Tuesday, August 21, 2012

Heritage Iris Order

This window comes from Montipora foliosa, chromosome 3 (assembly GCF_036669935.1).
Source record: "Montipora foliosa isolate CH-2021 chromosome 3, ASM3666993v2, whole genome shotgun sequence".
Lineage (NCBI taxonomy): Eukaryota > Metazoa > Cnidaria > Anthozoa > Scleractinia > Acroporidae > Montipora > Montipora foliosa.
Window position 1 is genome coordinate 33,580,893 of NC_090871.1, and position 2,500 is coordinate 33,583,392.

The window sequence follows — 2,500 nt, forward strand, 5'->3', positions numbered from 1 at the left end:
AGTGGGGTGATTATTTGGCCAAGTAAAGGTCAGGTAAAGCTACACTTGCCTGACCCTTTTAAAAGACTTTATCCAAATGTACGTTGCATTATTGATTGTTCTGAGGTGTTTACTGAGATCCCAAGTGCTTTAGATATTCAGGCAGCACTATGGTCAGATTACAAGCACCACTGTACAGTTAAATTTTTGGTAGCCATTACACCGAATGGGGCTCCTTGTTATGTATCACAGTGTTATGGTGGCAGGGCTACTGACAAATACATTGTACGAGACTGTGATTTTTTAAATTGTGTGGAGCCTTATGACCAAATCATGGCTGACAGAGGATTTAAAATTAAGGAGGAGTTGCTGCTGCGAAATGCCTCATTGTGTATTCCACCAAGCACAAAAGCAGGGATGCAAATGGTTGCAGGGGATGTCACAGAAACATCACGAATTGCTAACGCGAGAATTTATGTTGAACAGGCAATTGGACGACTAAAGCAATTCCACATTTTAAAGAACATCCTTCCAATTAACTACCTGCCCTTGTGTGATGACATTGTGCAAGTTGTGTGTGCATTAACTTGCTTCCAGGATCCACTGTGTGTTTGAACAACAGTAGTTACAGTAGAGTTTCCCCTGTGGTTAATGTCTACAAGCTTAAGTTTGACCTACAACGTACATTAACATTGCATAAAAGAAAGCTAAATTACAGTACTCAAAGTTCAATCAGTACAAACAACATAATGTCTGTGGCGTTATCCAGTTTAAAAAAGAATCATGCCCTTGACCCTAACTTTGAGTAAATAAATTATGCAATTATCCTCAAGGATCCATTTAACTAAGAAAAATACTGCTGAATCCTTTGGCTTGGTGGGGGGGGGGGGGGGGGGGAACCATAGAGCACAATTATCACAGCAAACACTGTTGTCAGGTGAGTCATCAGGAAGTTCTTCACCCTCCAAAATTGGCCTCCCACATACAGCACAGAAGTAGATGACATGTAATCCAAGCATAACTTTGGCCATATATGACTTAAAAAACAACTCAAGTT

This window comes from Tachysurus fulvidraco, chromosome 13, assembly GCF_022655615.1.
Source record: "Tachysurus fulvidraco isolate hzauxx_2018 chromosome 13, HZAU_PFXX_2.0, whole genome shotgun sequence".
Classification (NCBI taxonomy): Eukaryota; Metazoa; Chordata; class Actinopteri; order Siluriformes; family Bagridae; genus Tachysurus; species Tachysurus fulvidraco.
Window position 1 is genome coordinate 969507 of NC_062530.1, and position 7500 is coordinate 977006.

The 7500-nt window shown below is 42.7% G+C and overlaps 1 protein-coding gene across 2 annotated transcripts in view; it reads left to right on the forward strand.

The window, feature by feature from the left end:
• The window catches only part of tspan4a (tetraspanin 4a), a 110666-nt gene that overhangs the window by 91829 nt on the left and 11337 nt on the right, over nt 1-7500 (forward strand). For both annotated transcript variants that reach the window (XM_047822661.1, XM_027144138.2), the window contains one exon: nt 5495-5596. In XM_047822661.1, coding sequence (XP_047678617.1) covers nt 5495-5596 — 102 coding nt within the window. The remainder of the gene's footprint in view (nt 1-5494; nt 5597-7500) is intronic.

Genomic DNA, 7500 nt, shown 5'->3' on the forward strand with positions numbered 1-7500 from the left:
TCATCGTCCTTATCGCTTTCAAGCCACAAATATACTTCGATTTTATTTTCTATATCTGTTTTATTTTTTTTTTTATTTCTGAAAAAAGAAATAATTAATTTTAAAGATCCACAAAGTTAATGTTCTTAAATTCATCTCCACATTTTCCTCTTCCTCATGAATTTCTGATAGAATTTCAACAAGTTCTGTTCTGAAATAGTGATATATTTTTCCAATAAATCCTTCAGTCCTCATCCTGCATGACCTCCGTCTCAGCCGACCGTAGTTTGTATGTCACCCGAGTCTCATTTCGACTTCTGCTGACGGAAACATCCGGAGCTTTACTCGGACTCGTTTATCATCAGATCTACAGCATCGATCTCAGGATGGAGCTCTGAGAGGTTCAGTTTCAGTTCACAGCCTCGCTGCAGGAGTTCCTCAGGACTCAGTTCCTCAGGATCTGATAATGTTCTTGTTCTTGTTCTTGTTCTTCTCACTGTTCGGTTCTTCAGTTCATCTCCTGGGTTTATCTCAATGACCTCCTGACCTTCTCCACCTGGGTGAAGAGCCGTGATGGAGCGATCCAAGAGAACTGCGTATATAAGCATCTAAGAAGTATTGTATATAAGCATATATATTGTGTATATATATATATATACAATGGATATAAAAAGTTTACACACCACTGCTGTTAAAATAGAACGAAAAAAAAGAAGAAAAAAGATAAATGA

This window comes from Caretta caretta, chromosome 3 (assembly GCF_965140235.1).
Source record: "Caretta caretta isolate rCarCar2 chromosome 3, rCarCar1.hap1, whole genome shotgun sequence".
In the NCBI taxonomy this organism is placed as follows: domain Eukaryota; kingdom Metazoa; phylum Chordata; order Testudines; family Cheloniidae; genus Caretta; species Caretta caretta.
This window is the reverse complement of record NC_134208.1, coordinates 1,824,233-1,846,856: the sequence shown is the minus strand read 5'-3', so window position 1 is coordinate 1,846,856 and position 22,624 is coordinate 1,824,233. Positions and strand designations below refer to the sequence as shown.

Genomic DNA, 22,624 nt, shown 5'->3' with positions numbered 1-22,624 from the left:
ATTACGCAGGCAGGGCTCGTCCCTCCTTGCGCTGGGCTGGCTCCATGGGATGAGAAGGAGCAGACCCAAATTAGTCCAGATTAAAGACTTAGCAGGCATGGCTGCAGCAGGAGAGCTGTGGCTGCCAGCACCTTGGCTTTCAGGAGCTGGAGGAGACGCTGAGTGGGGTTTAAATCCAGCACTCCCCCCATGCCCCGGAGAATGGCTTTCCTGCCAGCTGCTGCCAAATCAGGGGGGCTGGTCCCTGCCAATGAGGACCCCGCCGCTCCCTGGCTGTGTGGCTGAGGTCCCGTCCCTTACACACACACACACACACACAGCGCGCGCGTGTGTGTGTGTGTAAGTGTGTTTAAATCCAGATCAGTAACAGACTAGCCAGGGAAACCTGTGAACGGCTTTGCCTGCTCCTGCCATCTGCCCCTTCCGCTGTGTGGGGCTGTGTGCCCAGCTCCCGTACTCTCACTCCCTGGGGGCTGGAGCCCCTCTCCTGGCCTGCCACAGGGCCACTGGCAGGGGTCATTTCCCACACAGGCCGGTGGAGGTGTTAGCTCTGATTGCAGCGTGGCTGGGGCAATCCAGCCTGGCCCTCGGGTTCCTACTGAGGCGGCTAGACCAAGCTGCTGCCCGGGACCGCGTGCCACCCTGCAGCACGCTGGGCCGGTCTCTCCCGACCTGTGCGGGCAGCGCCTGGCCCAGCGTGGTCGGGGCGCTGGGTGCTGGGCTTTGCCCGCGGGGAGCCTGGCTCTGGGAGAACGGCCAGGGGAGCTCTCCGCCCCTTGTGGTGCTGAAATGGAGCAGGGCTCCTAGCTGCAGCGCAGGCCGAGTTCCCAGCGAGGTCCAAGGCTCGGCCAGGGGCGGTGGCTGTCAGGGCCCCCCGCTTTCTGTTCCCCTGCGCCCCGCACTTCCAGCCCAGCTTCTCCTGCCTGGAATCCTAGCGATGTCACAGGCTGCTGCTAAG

These are heritage Irises from Green Thumbs Galore in Chattanooga Tennessee. The variety pics are from their website - should be OK since I provide a link. I went Bonkers with irises this year. Not clear on where they will all be planted. These went into containers, for now. New Irises are flashy, with bright, diverse colors and patterns, big flowers, and ruffles. Some are not great in the rain, becoming malformed globs of petals, and stalks that fall over. Fragrance has not been retained in hybridization, except for a few. Heritage irises have simpler form, fewer more muted colors, and smaller flowers. This is a generalization that is not be 100% true. They are more likely to be Fragrant, I think. I hope the smaller simpler flowers and stems will hold up in the rain. I consider this my "test garden". I plan to give away the ones I don't like. That may be a few years down the road. It's not so Darwinian with Irises. They don't die off, even with neglect. They may quit blooming, but so far I haven't had one variety die off. Some - just a couple - did not grow at the outset - all dried out rhizomes from big box stores, planted in late fall. One might have grown but was in a bad spot and hasn't bloomed yet in 3 years. I moved it, we'll see if that's the one, when it blooms. The rhizomes arrived nicely packaged. They appear freshly dug, with no drying of leaf tips. The packaging was slightly moist but no mold or mildew. I get the feeling they were dug up for my order - nice thought. There were fewer roots and more top than some other orders - I don't think that's a problem, just a difference. Transplanting them from the humid summer of TN to the dry summer of WA, and the differences in soil and winter climate, they may have a bit of a shock. No place set aside for them yet. Irises have limited root systems, so I planted in containers. As long as I keep them watered they should be OK. I can moved them into a sheltered spot this winter, if needed. If I get a location cleared and prepared, I'll move them into the ground. I'm curious about how they will do in containers, anyway. The largest really should go into the ground. Loreley. Heritage Iris Preservation Society (HIPS) lists Loreley as developed in 1909. It appears to be a much smaller variety. Hybridized by "Goos & Koenemann" Unknown Variety, "NoID" listed as "purple with silver beard, bitone". Unknown Variety, "NoID" listed as "Lilac". Helen Collingwood. Heritage Iris Preservation Society (HIPS) has better pics. They list Helen as developed in 1949. It's big (40 inches) which is opposite of what I said about old varieties. Also very vigorous. No comment there about fragrence.

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